Archives: The Face in the Frost

Holiday Reading

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Christmas is behind you. The detritus of wrapping paper, bows, packing material, and boxes has been disposed of. The refrigerator is stuffed with leftovers. You hope to make enough room for party platters and bottles of champagne within a few days. The presents of clothing are washed, folded, and put away.

And now you’re looking forward to utilizing the best of the presents: the bookstore gift cards. What to buy? Relax, dear reader. I’m here to help.

The Elfin Ship

Feeling, as I did, a trifle lonesome with my wife and daughter out of town for the week, “The Elfin Ship” by James P. Blaylock provided the ideal anodyne. It’s a warm fireplace and mug of hot, honeyed tea kind of book. Literature as comfort food.

“The Elfin Ship” fits the tradition of the leisurely road trip filled with adventures and perils that feel at less-than-serious on the surface, but ominous beneath the light-hearted prose. The book would be at home on the shelf next to “The Wind in the Willows,” “The Hobbit,” and “The Face in the Frost.” It’s the upper middle-class Englishman analogue stirred from his complacency and sent on a colorful round trip. You never truly fear he’ll fail to return and get to enjoy every way stop, every pipe smoked and tankard of ale drunk.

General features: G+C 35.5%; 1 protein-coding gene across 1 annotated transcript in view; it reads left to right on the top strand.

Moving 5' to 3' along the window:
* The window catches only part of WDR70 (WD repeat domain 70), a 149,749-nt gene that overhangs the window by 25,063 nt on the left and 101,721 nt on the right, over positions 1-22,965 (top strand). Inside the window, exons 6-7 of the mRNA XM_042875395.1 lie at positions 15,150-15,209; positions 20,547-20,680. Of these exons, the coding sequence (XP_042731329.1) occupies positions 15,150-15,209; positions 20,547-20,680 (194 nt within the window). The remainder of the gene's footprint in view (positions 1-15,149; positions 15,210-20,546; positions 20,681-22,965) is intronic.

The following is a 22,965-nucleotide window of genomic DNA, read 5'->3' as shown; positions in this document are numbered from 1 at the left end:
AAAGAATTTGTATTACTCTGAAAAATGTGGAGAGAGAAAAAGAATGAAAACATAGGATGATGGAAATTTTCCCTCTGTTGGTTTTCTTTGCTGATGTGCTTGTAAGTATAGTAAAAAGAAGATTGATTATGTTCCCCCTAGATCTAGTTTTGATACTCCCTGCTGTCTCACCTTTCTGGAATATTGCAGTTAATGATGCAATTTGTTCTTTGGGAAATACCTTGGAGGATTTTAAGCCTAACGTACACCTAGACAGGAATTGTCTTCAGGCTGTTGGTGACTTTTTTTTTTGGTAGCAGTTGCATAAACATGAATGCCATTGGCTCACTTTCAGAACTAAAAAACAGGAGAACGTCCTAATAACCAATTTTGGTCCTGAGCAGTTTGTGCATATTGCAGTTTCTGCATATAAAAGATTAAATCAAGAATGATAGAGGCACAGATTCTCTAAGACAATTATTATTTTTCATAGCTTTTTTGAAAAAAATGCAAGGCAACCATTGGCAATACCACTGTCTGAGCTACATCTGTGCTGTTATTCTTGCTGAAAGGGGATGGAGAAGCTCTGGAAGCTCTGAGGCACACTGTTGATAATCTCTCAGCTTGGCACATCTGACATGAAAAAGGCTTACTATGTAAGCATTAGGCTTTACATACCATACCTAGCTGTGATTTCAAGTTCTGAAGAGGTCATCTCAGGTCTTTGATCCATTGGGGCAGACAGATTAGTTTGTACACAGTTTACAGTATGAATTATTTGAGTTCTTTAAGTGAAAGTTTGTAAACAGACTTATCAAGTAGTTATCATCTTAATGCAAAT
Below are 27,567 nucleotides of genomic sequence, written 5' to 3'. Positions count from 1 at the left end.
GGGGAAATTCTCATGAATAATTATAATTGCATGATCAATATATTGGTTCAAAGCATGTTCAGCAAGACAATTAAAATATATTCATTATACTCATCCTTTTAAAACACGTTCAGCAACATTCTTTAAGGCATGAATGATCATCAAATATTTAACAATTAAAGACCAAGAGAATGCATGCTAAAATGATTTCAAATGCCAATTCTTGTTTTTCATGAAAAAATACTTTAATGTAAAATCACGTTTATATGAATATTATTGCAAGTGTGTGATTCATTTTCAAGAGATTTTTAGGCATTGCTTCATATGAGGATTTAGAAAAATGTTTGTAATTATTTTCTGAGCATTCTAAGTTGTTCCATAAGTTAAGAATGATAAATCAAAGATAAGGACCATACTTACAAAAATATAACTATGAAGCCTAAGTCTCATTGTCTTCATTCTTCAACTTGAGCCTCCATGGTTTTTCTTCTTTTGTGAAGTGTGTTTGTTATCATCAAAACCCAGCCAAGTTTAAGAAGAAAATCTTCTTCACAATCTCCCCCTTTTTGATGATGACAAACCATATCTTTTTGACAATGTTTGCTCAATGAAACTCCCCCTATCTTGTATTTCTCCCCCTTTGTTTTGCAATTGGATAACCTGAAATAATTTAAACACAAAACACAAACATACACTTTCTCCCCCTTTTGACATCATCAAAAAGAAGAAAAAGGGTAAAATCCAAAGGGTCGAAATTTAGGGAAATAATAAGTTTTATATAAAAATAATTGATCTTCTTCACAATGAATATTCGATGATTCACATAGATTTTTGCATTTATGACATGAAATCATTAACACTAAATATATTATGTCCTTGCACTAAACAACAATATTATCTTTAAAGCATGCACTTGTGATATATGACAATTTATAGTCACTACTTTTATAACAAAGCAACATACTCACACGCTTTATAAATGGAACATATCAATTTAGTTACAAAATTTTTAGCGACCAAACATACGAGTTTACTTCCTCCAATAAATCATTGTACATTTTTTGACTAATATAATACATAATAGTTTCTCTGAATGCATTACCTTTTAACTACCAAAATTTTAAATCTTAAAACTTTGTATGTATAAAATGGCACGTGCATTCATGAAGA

It is not easy feat maintaining this tone consistently for the duration of a long narrative. Given that “The Elfin Ship” was Mr. Blaylock’s first published novel, my hat is off to him.

My apologies for the brevity of this post. I’ve got some house-cleaning to attend to. My ladies are due back home in a couple of days and I fear my short reversion to bachelorhood has left the place rather a mess.

The Face in the Frost

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This another of my erratically spaced web log posts concerning the books of Appendix N. Today I consider “The Face in the Frost” by John Bellairs, a delightfully charming short novel.

Bellairs is known for children’s books and at first glance “The Face in the Frost” seems to fit that categorization. It begins whimsically. And a certain sense of whimsy suffuses the entire narrative. But the story soon turns onto increasingly dark pathways. This is not a children’s book.  Real dread prevents the comical adventures of Prospero (“not the one you are thinking of”) and Roger Bacon from becoming too light to take seriously.